Abortion ban veto sustained
Senate override bid fails
WASHINGTON (CNN) -- The Republican-led Senate failed Friday to override President Clinton's veto of a measure banning a type of late-term abortion. The 64-36 vote in favor of an override left opponents three votes short of the two-thirds majority needed.
"Let the baby live," pleaded the measure's main Senate sponsor, Pennsylvania Republican Rick Santorum, as he urged his colleagues to back an override.
Four Republicans joined 32 Democrats to sustain the veto, while 13 Democrats and 51 Republicans voted for the override.
The Republican-majority House voted 296-132 in July to overturn the veto but the Senate's inability to do the same means Clinton's veto stands -- at least until a new Congress convenes in January.
In May 1997, senators passed the bill by the same 64-36 margin as Friday's vote.
Had the measure become law, it would have banned a medical procedure -- described by its critics as a "partial birth abortion" -- except when needed to save the pregnant woman's life. The procedure involves the partial, feet-first delivery of a fetus and the draining of its skull contents,
Abortion rights advocates, including Clinton, say the bill is unconstitutional because it makes no exceptions for when a woman's health is jeopardized by continuing a pregnancy -- a provision that they say is required by the 1973 Supreme Court decision that legalized abortion.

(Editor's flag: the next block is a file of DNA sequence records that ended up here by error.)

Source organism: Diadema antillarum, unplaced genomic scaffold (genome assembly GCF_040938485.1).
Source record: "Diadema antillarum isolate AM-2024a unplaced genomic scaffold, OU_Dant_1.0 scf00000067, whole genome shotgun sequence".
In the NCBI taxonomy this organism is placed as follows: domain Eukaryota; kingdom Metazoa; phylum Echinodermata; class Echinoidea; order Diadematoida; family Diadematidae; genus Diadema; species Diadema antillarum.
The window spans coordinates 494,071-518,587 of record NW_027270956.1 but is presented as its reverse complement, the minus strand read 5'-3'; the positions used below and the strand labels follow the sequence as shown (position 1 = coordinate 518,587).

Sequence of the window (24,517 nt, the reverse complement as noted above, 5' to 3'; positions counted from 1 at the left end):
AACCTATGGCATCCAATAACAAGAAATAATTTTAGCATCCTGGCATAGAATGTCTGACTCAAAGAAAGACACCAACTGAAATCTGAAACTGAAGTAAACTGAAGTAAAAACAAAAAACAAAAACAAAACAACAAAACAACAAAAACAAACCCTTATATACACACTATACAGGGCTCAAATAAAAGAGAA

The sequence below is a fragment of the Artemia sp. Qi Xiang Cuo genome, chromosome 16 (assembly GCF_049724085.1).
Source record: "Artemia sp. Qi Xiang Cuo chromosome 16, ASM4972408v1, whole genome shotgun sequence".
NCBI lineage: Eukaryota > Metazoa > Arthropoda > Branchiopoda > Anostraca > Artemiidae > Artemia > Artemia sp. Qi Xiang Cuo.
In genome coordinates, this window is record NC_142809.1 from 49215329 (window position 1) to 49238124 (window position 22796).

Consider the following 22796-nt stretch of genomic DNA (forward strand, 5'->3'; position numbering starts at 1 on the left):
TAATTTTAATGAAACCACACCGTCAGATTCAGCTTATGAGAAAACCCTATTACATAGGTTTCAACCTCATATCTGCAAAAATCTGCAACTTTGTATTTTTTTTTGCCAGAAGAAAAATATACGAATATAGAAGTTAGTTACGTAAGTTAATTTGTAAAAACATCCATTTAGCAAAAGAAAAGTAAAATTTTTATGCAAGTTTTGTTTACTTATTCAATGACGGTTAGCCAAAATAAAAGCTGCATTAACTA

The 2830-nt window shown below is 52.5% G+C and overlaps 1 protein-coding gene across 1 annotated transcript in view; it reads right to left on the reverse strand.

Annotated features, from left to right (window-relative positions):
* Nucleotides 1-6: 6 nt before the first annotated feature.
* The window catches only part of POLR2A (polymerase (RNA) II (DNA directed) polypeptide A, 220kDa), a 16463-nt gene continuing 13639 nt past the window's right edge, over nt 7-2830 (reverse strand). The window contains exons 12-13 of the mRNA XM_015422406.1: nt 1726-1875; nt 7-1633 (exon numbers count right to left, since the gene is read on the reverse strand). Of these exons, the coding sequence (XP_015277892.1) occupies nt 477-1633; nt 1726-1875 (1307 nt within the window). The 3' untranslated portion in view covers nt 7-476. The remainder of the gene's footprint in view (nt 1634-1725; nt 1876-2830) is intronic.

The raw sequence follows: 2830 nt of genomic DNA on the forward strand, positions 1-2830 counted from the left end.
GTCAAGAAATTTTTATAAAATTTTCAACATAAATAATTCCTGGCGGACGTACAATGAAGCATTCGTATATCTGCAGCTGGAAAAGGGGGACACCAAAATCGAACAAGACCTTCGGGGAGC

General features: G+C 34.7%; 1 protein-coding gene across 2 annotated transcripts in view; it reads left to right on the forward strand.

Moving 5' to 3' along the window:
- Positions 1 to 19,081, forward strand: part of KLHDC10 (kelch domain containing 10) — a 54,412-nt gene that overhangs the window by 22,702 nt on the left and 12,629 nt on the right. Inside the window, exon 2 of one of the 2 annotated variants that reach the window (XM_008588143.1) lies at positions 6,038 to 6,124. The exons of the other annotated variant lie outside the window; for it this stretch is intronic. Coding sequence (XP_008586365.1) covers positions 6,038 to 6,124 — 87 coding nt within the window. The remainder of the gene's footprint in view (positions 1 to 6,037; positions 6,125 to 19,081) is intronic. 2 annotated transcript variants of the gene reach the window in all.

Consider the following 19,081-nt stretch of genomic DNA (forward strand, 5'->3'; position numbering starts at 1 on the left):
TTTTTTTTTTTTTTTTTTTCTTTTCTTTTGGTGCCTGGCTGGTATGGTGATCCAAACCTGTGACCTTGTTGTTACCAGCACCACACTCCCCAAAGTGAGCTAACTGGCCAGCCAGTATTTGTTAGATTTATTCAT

Emotional pre-vote debate
Friday's vote followed emotional debate over why Congress should take the rare step of enacting legislation over a president's objections.
"If the president would have signed this bill, he would have been putting a woman's health and her life at risk," said Sen. Barbara Boxer, D-California, who led opposition to the override. "So I think he did the right thing."
"If we sustain this president's veto," Boxer said, "there is no one woman in American who has to have this procedure. It is a personal decision. It is a decision based on health."
Santorum said he didn't understand that logic. "Why is it healthier for the mother to insert a pair of scissors into the baby's skull, fracturing and shattering that skull inside the mother, causing potential harm to that mother by doing so?" he asked.
"There can be no rationale for destroying this little baby by executing this little baby at that point in time when it is almost born," Santorum said.
He said reports that the procedure is rarely used were "a lie."
Republicans have been trying to enact the ban since taking control of Congress in 1995.
Friday, September 18, 1998
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